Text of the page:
Have a Word: Preventing Offending, Injury and Victimisation through Motivational Advice in Criminal Justice and Health Services
A series of randomised trials carried out with research partners by the Violence Research Group showed that screening for and brief advice on alcohol misuse:
- Reduced reoffending when delivered in probation services
- Did not reduce alcohol misuse or offending but decreased injury among offenders when delivered in magistrates’ courts
- Reduced alcohol misuse when delivered in general practices
- Did not reduce alcohol misuse when delivered in accident and emergency departments
- Reduced alcohol misuse when delivered in health service injury clinics
This research programme was designed to find out if, where and when motivational advice – brief interventions – reduces alcohol misuse, injury and offending; and in which format this advice is more effective. This programme was also designed to translate effective practice into public service practice.
Research was conducted in two phases: Phase 1 consisted of a series of randomised trials of screening and brief advice on alcohol which, showed that most benefit was achieved when it was delivered at “teachable moments” in patients’ and offenders’ lives e.g. at times when their thoughts were not dominated by the immediate effects of injury or conviction, but later on, when the immediate effects had passed and the causes of offending and injury were uppermost in their minds. Phase 2, which was funded through two Knowledge Transfer Partnerships with Welsh Government and Public Health Wales, worked to develop a new, practical and attractive approach to embedding effective brief advice in routine service delivery. The interventions were trialled in NHS health boards across Wales with significant successes and have since been adopted by the Ministry of Defence.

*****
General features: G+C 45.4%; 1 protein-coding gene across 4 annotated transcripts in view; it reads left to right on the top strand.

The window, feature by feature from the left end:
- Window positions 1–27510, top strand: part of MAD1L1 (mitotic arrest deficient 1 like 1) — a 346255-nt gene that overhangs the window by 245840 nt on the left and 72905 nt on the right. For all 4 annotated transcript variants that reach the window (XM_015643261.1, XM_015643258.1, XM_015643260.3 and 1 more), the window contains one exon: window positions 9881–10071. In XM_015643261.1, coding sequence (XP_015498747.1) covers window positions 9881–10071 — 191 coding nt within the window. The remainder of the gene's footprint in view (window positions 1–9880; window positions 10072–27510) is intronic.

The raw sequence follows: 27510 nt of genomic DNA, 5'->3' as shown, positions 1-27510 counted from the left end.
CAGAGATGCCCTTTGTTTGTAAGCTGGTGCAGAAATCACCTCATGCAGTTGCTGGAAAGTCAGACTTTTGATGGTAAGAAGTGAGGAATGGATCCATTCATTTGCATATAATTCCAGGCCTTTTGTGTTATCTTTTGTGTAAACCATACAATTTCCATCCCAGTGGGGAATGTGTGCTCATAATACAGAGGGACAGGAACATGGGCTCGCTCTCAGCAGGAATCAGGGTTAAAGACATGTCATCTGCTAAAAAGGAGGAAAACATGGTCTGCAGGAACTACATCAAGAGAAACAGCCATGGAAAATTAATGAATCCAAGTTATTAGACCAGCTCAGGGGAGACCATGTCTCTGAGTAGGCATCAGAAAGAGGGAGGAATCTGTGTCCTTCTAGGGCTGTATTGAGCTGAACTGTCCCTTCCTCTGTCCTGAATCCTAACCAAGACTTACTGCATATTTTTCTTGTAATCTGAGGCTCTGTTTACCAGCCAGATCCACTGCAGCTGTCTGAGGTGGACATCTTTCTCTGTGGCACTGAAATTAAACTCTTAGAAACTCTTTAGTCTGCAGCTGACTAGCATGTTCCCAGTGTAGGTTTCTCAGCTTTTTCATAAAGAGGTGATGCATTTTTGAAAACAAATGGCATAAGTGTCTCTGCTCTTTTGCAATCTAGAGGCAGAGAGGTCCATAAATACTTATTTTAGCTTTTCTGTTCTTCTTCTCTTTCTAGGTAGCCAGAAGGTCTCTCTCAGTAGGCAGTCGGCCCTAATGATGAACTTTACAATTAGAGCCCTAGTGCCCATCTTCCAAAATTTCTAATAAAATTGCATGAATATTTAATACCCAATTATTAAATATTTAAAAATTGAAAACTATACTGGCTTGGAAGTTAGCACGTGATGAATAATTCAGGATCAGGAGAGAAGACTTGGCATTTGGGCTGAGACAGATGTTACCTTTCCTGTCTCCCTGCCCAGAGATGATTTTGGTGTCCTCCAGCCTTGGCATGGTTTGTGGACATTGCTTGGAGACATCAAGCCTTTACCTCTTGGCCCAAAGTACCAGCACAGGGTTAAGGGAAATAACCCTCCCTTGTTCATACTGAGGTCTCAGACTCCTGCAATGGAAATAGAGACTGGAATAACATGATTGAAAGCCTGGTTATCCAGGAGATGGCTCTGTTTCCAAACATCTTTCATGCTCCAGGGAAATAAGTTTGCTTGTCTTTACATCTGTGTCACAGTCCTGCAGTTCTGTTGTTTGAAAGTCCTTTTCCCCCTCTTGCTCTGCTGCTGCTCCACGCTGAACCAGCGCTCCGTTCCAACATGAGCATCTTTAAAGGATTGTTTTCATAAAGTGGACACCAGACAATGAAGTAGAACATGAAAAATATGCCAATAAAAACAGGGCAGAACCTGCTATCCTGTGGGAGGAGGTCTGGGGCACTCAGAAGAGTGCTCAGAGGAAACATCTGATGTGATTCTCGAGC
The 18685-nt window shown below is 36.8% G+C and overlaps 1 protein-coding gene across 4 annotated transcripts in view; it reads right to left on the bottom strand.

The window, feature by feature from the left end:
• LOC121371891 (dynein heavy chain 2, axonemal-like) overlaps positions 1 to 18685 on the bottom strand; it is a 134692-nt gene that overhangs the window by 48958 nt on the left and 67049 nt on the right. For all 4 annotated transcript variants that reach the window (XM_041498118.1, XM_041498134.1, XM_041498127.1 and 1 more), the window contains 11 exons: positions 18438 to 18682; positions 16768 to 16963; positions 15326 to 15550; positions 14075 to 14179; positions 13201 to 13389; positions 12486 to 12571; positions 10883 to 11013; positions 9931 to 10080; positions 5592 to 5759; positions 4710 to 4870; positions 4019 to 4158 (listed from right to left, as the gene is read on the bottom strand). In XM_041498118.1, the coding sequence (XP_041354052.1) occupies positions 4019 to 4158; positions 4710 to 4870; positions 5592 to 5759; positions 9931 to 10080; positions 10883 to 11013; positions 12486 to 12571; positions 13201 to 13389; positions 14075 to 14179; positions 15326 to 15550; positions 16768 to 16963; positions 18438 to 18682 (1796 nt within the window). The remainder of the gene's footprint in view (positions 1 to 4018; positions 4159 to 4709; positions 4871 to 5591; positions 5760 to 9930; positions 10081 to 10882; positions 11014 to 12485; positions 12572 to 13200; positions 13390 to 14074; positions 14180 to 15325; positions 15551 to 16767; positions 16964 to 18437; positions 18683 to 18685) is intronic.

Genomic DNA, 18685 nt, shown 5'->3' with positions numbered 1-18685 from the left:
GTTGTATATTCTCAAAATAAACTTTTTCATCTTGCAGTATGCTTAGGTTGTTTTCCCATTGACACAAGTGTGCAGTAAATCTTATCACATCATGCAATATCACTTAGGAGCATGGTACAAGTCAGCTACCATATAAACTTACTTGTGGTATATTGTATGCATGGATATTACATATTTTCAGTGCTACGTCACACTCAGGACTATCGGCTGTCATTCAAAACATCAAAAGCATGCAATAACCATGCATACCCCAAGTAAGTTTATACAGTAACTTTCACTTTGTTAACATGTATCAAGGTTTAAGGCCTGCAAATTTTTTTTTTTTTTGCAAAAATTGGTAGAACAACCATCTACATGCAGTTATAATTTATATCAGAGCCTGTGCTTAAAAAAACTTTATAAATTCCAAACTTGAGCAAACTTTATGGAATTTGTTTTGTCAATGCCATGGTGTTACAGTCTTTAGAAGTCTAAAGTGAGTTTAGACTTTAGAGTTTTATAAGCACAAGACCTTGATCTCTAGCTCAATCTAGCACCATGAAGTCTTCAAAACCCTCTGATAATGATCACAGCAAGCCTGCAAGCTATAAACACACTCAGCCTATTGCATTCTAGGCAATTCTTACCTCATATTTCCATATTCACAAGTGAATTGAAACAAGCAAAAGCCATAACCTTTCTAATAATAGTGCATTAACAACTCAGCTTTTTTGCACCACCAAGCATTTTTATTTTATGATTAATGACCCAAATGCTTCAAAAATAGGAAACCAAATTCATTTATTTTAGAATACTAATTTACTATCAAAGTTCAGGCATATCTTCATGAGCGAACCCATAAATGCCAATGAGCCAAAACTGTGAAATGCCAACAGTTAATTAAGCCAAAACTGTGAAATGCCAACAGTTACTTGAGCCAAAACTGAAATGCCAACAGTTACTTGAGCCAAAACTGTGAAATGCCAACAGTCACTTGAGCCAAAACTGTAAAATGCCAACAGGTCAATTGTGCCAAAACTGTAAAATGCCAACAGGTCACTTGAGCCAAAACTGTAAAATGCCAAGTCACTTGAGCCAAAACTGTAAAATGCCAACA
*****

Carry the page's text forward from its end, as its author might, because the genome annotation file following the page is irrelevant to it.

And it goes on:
Findings from the research studies and their subsequent impact have been summarised in a '60 Second briefing' document, which is available for free download below.